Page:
— A diet high in calcium and phosphorus or other minerals (eg, both lots of dairy as well as seeds, nuts, beans, whole grains) + calcium supplement seems to create sensitive pressure point pain at bones (and even slight metallic taste in mouth and feeling almost as if illness is coming). I noticed this each of the few times I took a calcium supplement and when I was eating primarily those foods in bunches for days. I would single out phosphorus (which frequently is not on labels) and calcium. I don’t have enough data points for this, but I have noticed the improvement after removing these from my plate (after a day or two). You need the minerals, but too much is bad. The feeling is uncomfortable, so I would not recommend too much of these minerals. I have not much experienced “deep bone” pain, which might be because of too little calcium, so this particular problem may not be a problem to people who do need supplements. The heads up is that bone pain related to calcium may occur not just if you have too little calcium but too much.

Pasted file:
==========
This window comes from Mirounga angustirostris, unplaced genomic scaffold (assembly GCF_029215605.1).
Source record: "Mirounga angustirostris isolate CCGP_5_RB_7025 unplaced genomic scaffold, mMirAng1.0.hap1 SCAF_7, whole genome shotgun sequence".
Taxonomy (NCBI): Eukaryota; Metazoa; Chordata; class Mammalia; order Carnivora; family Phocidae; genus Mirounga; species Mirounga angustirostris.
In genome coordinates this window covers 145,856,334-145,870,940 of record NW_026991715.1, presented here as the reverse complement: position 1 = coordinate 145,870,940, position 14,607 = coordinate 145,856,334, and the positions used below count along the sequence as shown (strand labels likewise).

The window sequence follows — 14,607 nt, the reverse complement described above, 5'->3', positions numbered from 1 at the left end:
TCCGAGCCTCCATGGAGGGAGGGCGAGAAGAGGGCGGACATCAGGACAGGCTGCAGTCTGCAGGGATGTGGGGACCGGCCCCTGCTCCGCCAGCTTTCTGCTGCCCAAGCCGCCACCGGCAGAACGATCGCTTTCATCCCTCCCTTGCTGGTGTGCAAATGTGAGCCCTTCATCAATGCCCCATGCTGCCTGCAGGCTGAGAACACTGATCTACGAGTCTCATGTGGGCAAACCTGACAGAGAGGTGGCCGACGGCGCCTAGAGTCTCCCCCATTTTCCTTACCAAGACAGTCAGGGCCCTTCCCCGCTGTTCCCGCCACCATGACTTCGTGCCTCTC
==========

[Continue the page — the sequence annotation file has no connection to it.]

— Walking on hurt heel “uses up” lots of vitamin d (vs walking on forefoot only or avoiding walking), and having that vitamin d in there really does help. Thankfully, we get (in addition to energy) vitamin d from our fat cells when the blood levels drop enough and as fat is consumed. I may have a slight fracture in the heel area (I have not seen a doctor so don’t know). Repeat stress without supplements would likely ultimately make me very sick from very low vitamin d. I noticed this from an online paper: “Vitamin D insufficiency is also more common in patients with low trauma fractures than age-matched control subjects”. BTW, how do I know that walking on heel uses up vitamin d? Well, I use the chest pains as a marker. When I walk on heel some (or a lot on good days), I reach that point much more quickly and require a lot more IUs to keep by chest OK. This movement into and out of chest issues is why I think I have low vitamin d levels even after at times taking over 50,000 IU per day (for the past few weeks) and even though I have not gotten a blood analysis. Vitamin d works like magic if you take enough of it. I just judge based on how I feel if my daily activities are presumably consuming little vitamin d or a lot. And when you are in a “low d” state, even talking out loud for a while creates very perceptible increases or onset of pain. [umm, I tend to talk to myself more than perhaps is normal.]